It’s inevitable. Your child is going to ask you for a cell phone at some point and more than likely, it’ll be before you are ready. I have dealt with this issue with my kids and I’m going to share some of my insight.
Answering The Big “When” Question
The biggest question most parents have is when to buy your child their first cell phone. Unfortunately, that answer isn’t easy. It differs for each child.
For my oldest (boy), he got his cell phone when he graduated from 5th grade and was moving up to middle school. He was starting to be more independent and I wanted to be able to contact him when I needed to know where he was. We felt he was responsible enough.
My second child was in 4th grade when she got her first cell phone. I saw how nice it was for my older son to have the phone to contact me (or me contact him) so we took the plunge earlier with her.
5 Tips For Your Child’s First Cell Phone
1. Before you buy the phone, sit down with your child and be sure the rules are clearly laid out. AT&T has a downloadable cell phone safety agreement for you and your child to go through and sign.
2. Set up the parental controls on the phone before you give the phone to your child. He/she will be so excited when they see the phone and they will not want to wait for you to set up the parental controls. Do it before they ever see the phone. Safely Phone Controls lets you control how and when your child can use the phone.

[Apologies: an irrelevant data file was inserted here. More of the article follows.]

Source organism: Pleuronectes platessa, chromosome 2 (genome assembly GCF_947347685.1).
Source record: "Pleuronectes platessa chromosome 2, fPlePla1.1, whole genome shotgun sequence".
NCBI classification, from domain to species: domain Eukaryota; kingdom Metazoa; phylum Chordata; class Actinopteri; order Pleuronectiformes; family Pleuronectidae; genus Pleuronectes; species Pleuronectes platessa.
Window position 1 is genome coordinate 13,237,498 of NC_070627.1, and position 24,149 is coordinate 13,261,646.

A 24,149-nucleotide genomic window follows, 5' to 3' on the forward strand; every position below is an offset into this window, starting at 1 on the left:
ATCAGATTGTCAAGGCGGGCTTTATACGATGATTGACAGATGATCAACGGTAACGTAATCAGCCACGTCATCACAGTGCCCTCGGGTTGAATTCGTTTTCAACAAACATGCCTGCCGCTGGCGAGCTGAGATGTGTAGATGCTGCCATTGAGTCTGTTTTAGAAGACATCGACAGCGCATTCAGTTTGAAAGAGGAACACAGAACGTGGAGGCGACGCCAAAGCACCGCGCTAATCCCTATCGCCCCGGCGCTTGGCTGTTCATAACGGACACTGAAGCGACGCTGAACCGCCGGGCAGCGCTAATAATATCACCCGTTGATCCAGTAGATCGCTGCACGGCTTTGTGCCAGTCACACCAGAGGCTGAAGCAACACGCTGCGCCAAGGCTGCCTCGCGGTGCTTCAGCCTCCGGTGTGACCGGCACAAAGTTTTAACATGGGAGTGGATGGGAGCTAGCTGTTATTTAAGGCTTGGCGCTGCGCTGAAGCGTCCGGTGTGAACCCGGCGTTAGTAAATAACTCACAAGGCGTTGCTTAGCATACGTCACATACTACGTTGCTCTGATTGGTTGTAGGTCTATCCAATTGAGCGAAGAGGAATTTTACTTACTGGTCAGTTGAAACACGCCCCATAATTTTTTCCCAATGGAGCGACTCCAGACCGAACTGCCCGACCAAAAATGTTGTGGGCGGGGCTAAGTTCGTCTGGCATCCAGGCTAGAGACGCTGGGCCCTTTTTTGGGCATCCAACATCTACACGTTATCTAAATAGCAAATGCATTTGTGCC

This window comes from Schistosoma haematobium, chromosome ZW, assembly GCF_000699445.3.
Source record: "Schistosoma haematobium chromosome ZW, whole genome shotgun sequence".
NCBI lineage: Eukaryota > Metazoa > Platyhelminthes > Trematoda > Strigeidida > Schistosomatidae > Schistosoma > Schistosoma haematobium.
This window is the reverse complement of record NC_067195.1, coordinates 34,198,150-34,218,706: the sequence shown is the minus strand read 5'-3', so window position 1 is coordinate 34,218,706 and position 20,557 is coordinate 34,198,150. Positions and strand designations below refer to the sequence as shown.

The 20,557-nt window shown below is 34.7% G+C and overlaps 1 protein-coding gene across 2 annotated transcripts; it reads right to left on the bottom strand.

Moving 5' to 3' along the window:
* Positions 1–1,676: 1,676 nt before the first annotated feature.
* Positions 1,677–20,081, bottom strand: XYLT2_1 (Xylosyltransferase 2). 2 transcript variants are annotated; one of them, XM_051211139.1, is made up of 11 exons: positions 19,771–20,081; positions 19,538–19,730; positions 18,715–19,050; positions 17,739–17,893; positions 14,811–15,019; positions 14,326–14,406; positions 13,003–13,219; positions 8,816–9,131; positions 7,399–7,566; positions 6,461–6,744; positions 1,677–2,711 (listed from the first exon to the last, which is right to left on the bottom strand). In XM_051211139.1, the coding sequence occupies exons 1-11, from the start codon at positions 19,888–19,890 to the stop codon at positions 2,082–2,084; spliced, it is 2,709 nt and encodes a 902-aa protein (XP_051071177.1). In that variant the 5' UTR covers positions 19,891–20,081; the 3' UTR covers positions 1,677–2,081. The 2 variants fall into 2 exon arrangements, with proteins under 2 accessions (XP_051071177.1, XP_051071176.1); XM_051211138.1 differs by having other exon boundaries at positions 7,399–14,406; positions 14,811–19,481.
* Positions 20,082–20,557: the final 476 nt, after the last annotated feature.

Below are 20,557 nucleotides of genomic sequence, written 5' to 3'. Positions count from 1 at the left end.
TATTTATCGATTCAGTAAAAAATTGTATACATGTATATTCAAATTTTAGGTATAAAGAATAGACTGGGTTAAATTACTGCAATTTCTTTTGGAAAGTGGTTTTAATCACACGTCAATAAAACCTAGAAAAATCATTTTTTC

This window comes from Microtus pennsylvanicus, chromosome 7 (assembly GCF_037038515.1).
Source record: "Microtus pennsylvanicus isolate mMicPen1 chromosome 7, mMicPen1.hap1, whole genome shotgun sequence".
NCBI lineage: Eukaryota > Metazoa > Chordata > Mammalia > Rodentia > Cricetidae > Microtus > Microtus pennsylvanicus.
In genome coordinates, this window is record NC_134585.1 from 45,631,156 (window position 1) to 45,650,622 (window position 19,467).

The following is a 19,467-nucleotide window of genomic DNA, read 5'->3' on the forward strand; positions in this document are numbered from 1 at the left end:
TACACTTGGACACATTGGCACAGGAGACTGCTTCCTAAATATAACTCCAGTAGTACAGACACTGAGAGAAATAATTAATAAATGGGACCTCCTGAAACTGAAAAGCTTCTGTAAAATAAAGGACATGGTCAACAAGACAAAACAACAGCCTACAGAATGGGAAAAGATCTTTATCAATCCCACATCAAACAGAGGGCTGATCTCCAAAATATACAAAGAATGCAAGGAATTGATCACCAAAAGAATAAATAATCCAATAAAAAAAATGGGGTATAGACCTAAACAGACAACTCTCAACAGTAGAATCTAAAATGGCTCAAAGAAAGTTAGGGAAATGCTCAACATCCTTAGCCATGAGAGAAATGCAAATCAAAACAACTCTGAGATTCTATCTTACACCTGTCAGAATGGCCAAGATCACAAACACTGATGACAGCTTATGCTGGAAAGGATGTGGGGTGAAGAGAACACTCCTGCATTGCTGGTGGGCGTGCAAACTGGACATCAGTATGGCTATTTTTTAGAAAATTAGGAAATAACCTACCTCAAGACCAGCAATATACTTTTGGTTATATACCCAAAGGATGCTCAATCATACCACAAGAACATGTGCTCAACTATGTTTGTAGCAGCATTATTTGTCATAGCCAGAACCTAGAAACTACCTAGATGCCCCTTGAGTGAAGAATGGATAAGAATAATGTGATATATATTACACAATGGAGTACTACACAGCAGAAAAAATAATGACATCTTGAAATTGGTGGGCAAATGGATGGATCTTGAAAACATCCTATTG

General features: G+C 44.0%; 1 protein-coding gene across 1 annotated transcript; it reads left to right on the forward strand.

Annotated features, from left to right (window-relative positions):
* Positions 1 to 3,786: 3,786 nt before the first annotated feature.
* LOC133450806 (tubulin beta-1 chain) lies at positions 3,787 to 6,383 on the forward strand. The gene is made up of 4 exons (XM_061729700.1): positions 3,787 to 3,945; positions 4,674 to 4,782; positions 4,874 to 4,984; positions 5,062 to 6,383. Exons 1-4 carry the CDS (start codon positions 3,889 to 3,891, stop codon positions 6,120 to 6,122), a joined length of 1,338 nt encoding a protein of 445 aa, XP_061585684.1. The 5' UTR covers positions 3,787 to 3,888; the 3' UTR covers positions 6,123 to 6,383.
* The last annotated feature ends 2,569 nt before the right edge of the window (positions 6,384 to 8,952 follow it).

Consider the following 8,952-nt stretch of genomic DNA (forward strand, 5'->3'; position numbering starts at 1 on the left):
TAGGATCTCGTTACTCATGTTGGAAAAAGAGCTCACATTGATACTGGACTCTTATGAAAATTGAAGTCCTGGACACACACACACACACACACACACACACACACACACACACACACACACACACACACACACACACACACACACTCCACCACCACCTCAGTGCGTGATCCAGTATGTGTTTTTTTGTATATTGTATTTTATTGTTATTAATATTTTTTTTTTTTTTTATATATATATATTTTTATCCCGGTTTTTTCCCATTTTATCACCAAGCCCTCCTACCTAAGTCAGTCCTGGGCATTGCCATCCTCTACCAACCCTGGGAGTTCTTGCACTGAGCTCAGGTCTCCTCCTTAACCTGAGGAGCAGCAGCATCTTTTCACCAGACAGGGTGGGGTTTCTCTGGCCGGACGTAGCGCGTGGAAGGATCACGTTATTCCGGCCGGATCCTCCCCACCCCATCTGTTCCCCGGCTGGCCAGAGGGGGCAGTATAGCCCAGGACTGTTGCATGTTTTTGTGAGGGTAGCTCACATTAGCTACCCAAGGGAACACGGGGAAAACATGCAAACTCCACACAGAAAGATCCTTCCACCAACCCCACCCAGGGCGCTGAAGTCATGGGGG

3. Model the cell phone behavior you want to see in your child. If you spend dinner checking email on your phone, don’t be surprised when you kids do the same. Show your children proper phone etiquette and they will follow.
You may think it’s too early to discuss driving and cell phone safety, but it is never too early to show your kids that texting while driving is a definite NO!
4. Set up consequences. There will be times where your child will misuse the phone. Set up the consequences from the start so they know exactly what will happen if they don’t follow the rules.
5. Follow school rules. All schools have difference cell phone policies. Contact the school so both you and your child know the policies.
You won’t be able to plan for everything that may go wrong or come up, but the more you discuss before hand, the less confusion there will be later. When my daughter first got her phone, she didn’t text much, so we didn’t talk about it.
A few years later, she started texting with a friend and we didn’t realize how much she was texting until we got a $200 texting bill. If we had talked to her about texting from the start, we may have prevented that big bill.
What suggestions do you have for first time cell phone buying parents?
Disclosure: This post is sponsored by Location Labs, the makers of Safely apps for families and publishers of “Safely Times,” a monthly newsletter offering tips and resources for parenting in a digital age.” All opinions are 100% my own.
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